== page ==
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Australia Improves Disability Trust Tax Rules

Monday, May 23, 2011

The Australian Assistant Treasurer Bill Shorten has announced that the government will introduce legislation to remove further income tax barriers that impede families from making financial contributions to a Special Disability Trust (SDT).

Since 2006, families have been able to establish an SDT to provide for the current and future care and accommodation needs of a family member with severe disability (the "principal beneficiary"). SDTs attract social security means test concessions for the eligible contributors and the principal beneficiary.

"These changes will ease the financial burden on families by assisting them to provide for the care and accommodation needs of a person with severe disability," the Assistant Treasurer said.

To make SDTs more beneficial for families, the government will:

  • Provide a capital gains tax (CGT) exemption for assets transferred into an SDT for no consideration. The proposed treatment is that for inter vivos transfers, the transferor will disregard any capital gains or capital losses on the asset when it is transferred into an SDT for no consideration. For testamentary transfers, the first element of the asset's cost base and reduced cost base in the hands of the trustee of an SDT will be equal to the market value of the asset on the day the transferor died. This effectively exempts any capital gain or capital loss that has been accrued up until the transferor's death.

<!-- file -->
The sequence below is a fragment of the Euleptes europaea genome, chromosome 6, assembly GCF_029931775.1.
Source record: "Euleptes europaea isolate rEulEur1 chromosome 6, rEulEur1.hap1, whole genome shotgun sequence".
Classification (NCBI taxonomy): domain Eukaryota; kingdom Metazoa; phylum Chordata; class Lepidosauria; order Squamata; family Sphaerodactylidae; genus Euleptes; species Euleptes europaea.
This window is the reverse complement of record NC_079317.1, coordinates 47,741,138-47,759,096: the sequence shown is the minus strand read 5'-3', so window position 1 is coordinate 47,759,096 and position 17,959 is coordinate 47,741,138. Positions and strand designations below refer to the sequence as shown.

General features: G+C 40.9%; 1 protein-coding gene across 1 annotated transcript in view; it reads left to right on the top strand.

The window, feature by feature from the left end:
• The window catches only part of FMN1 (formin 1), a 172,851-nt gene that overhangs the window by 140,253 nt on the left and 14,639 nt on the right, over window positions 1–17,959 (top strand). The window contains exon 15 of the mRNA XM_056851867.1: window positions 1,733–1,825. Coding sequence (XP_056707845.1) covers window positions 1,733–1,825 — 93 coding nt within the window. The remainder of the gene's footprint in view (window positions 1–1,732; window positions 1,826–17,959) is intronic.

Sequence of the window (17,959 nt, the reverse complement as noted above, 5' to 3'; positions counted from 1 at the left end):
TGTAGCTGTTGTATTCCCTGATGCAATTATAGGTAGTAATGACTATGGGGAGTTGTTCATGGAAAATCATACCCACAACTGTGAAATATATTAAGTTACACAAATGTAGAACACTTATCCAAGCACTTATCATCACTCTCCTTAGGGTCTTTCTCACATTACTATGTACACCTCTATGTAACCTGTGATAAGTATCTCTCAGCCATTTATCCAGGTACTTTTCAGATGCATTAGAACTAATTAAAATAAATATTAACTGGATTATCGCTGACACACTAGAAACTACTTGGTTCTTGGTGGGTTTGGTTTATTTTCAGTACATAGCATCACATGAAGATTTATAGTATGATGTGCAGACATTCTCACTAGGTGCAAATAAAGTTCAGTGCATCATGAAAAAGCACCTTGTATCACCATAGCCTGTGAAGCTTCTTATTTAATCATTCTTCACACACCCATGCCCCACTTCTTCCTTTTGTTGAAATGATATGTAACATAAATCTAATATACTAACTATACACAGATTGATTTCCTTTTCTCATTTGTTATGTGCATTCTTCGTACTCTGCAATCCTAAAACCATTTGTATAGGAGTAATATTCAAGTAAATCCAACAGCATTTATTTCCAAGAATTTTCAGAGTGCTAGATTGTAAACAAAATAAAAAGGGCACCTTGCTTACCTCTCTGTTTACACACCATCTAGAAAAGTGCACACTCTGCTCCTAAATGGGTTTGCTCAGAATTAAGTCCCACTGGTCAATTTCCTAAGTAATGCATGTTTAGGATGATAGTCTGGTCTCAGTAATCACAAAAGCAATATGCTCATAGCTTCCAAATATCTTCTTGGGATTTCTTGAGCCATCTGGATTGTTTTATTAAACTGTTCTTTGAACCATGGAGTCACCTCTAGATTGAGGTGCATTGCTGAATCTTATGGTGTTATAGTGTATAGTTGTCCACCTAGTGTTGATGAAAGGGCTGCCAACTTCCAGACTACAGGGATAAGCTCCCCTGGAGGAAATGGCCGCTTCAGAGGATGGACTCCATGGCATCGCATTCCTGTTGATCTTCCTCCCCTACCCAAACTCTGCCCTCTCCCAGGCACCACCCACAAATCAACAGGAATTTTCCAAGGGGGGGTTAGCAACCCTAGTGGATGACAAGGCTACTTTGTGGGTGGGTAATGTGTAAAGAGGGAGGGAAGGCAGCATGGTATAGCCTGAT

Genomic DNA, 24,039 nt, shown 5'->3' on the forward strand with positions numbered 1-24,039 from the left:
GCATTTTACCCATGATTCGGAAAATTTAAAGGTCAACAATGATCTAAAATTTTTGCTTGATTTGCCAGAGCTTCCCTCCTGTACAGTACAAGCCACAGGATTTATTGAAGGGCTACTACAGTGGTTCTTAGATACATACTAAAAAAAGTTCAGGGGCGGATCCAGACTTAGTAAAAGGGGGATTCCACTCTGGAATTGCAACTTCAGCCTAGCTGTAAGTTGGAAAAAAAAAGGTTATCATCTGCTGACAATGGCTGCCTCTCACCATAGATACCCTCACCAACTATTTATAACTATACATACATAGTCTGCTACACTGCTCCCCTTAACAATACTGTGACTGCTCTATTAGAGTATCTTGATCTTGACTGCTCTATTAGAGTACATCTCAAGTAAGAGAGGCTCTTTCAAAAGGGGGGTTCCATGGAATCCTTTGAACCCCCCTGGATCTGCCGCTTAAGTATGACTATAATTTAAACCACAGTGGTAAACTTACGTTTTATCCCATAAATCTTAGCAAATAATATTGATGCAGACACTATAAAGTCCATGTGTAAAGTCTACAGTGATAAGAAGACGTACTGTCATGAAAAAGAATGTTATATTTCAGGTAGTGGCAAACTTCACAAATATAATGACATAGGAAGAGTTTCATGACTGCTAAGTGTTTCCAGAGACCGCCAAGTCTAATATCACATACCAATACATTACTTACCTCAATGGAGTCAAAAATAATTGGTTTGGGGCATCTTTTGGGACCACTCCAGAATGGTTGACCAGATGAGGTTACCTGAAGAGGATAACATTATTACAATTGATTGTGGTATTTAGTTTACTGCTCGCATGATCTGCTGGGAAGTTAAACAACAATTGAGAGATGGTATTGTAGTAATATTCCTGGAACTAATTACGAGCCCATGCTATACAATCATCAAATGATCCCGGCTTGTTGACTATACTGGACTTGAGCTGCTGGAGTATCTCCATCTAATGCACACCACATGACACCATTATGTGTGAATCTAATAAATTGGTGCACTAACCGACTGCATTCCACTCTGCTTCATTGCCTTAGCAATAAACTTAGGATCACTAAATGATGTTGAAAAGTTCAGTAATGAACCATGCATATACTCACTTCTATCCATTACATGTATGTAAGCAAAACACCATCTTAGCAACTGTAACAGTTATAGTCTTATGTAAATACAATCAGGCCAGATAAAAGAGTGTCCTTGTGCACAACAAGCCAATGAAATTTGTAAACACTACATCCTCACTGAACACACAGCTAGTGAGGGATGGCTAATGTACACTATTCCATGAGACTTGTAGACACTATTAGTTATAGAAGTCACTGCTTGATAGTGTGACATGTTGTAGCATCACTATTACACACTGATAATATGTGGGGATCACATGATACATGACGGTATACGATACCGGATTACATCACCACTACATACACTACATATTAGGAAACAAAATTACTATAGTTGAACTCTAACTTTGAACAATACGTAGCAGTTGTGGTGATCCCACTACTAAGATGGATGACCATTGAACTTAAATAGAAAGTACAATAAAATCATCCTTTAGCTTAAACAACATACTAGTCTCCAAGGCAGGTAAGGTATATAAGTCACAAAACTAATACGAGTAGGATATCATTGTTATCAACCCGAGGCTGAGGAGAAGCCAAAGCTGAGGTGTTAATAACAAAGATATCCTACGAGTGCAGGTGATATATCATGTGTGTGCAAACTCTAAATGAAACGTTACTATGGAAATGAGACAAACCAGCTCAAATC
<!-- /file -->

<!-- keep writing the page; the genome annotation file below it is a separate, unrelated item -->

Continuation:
• Backdate the application of the 2009-10 Budget measure that provides a CGT main residence exemption for SDTs to 2006-07. The proposal is that this measure will now apply to CGT events happening in the 2006-07 income year and later income years. This aligns the application date of the measure to when SDTs were first able to be established.
  • Provide a CGT exemption for the recipient of the principal beneficiary's main residence, if disposed of within two years of the principal beneficiary's death. The proposed treatment is that the recipient of a dwelling that was a principal beneficiary's main residence will disregard a capital gain or capital loss on the dwelling, providing the recipient's ownership interest ends within two years of the principal beneficiary's death. To be eligible for the exemption, the following conditions must be satisfied just before the principal beneficiary's death: the dwelling must be the principal beneficiary's main residence; the dwelling must not be used to produce assessable income; and the trust must be an SDT.
  • Ensure equivalent taxation treatment amongst SDTs established under different Acts. This proposal will ensure that the taxation treatment of SDTs set up under the Veterans' Entitlements Act 1986 will be the same as the treatment for SDTs set up under the Social Security Act 1991.

These changes will apply from the 2006-07 income year, to align with when SDTs were first able to be established.

Parliamentary Secretary for Disability and Carers, Senator Jan McLucas, said: "By removing these barriers, SDTs will become more attractive for families looking to provide for the long-term care of a family member with severe disability."

The government intends to release an exposure draft of the legislation as soon as is practicable after the consultation on the policy design, covering these changes as well as the previously announced measure to extend the CGT main residence exemption extension to SDTs.